TACLOBAN CITY, Aug. 1 (PNA) — The Leyte Chamber of Commerce
and Industry is seeking assistance from Malacañang for the expansion of the Leyte Industrial Development Estate (LIDE), establishment of economic zone in this city, and more support to tourism development.
Oliver Cam, one of the officers of LCCI said he presented the proposal to Presidential Assistant for the Visayas Michael Lloyd Diño during the latter’s visit to the province last week.
“In line with the government’s thrust of countryside industrial and agricultural development, especially in our region, where we are primary agricultural and fishery dependent, we are really pushing for several key developments,” Cam said.
On the expansion of LIDE, the chamber hopes to bring in more “inclusive types” of industry.
“Right now the existing industry there is the copper smelting plant, which their effect on the province is not inclusive simply because they import everything they export it all out,” Cam said.
Although the smelting plant has good impact to labor and its surrounding areas, Cam said what the chamber wants is to convince more industry to come in and establish operation in LIDE to generate more jobs “not only for Leyte residents, but also for Samar people.”
LIDE is a 425 hectare special economic zone located in Isabel, Leyte, which was established in 1978 thru Letter of Instruction 962.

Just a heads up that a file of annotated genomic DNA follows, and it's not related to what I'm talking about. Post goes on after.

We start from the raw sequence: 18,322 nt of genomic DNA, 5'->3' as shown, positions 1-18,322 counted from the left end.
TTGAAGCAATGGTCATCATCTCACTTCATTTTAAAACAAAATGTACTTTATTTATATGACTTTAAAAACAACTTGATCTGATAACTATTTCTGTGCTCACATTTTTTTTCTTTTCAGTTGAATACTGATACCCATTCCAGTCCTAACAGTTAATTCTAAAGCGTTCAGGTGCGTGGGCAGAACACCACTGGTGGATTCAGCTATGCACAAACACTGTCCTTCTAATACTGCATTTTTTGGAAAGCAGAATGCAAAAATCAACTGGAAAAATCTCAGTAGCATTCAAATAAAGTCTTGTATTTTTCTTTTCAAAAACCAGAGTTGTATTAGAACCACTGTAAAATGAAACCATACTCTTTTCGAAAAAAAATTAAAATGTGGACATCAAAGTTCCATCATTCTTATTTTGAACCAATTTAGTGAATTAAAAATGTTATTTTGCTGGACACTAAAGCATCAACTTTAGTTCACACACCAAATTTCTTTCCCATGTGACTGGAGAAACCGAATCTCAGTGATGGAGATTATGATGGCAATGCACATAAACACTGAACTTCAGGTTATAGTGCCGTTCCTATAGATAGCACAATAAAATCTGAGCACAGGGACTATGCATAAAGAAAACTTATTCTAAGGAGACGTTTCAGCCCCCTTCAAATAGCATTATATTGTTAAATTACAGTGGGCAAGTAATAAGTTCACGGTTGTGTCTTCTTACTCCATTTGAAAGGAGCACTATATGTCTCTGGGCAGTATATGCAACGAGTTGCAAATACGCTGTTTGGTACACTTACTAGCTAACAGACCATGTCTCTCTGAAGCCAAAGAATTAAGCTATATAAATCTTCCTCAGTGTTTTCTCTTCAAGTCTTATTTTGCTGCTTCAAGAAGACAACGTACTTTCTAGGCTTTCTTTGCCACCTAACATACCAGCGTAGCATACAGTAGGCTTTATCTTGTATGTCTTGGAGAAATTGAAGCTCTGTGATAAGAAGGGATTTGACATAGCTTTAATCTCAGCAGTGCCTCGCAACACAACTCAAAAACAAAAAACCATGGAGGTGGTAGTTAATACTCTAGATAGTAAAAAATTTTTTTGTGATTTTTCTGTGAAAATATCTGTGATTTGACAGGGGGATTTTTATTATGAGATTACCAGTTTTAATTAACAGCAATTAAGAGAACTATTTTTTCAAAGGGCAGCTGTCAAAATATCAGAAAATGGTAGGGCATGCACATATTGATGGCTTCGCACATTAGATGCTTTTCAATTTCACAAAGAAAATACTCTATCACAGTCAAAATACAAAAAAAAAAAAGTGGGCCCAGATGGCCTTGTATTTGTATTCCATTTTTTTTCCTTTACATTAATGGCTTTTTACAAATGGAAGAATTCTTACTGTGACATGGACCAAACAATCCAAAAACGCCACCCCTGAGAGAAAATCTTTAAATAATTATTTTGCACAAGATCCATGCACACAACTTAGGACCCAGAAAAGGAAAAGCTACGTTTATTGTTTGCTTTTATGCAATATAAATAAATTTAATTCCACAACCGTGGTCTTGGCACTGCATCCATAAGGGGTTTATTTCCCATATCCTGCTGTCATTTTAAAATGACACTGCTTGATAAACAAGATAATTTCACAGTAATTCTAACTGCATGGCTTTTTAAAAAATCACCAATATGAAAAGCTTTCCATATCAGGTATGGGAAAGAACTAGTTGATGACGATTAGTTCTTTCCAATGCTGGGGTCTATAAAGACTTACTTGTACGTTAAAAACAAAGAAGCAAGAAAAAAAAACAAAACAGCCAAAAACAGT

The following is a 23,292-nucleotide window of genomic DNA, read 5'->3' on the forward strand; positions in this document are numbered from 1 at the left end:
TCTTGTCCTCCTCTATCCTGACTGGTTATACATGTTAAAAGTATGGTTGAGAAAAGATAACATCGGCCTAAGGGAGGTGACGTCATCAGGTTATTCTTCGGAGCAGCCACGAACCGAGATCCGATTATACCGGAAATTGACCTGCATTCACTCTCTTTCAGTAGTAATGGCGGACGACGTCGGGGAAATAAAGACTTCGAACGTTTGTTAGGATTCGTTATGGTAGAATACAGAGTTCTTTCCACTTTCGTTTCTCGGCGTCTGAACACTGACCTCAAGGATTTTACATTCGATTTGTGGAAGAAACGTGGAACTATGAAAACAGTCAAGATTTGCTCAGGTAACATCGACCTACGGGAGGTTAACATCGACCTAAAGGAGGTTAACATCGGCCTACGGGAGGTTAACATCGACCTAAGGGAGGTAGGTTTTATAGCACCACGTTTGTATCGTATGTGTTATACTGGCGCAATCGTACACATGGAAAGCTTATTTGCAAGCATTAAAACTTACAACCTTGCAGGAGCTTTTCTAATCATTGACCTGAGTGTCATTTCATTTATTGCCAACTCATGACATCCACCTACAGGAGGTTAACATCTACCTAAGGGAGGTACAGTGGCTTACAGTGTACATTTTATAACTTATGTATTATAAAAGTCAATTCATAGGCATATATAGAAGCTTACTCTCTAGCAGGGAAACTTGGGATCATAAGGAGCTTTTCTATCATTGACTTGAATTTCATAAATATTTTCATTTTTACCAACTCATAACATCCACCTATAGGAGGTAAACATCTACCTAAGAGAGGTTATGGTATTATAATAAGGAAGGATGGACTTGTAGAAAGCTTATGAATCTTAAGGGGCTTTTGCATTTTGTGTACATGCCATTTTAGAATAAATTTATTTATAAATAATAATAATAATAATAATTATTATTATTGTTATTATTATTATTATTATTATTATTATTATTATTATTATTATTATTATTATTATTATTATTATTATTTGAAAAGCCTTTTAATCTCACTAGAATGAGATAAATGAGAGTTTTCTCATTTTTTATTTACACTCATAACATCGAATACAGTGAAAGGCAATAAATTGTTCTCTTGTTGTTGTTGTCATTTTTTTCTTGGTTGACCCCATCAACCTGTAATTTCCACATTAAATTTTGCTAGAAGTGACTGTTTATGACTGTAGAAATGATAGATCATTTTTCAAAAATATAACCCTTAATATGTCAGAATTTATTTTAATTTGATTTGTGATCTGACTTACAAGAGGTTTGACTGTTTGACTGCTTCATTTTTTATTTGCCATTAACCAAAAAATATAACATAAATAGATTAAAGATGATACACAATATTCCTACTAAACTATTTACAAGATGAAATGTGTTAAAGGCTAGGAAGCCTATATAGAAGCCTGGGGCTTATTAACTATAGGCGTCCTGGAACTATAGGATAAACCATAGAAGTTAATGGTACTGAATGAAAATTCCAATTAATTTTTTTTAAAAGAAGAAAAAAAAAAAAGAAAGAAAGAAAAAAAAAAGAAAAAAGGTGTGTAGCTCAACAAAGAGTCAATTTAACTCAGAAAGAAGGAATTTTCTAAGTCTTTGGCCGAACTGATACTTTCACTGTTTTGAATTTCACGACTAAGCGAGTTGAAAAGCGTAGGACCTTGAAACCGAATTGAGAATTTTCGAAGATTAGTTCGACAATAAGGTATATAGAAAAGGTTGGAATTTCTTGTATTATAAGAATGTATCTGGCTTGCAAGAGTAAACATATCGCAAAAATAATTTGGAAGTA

It is the home of two major industries – Philippine Associated Smelting & Refining Corp and the Philippine Phosphate Fertilizer Corp.
Meanwhile, the establishment of economic zone in the northern part of Tacloban is a long-term solution that will provide great impact to more than 80,000 city dwellers, according to LCCI.
The northern part of the city has been tagged as permanent relocation sites for families of supertyphoon Yolanda survivors in danger zones.
The National Housing Authority, along with private donors, are building 16,000 housing units in the northern part of the city.
“The absence of livelihood is one of the challenges why it is hard to move these people to that area. There is no job in the north, but only houses. If you are moving people, you should not only focus on housing, but on holistic approach. That is why we are really pushing for the establishments of economic zone in that area,” Cam said.
“These are all medium to long term projects that we are looking at, but this will have a great and long lasting impact to the region if we are able to diversify this type of infrastructure, in fact more resilient to our economy,” he added.
LCCI is also pushing for support on the region’s tourism industry that was able to recover immediately after the devastation of supertyphoon Yolanda in 2013.
He, however said funding for the proposed major tourism rehabilitation program remains a problem.
DOT Eastern Visayas reported that after the supertyphoon, tourism industry turned out to be the region’s most resilient industry, posting positive tourist arrival.
From 731,000 in 2013, tourist arrival in 2014 reached 964,000 or a 31.9 percent increase. In 2015, the region reached a million mark with 1.099 million tourist arrival with a total PHP9.4 billion tourist receipt.
“That is why we are really struggling with our tourism effort because our office of tourism here is not given the budget. They just become creative in trying to address the needs of our tourism industry here in the region,” the chamber official added. (PNA)
ROEL T. AMAZONA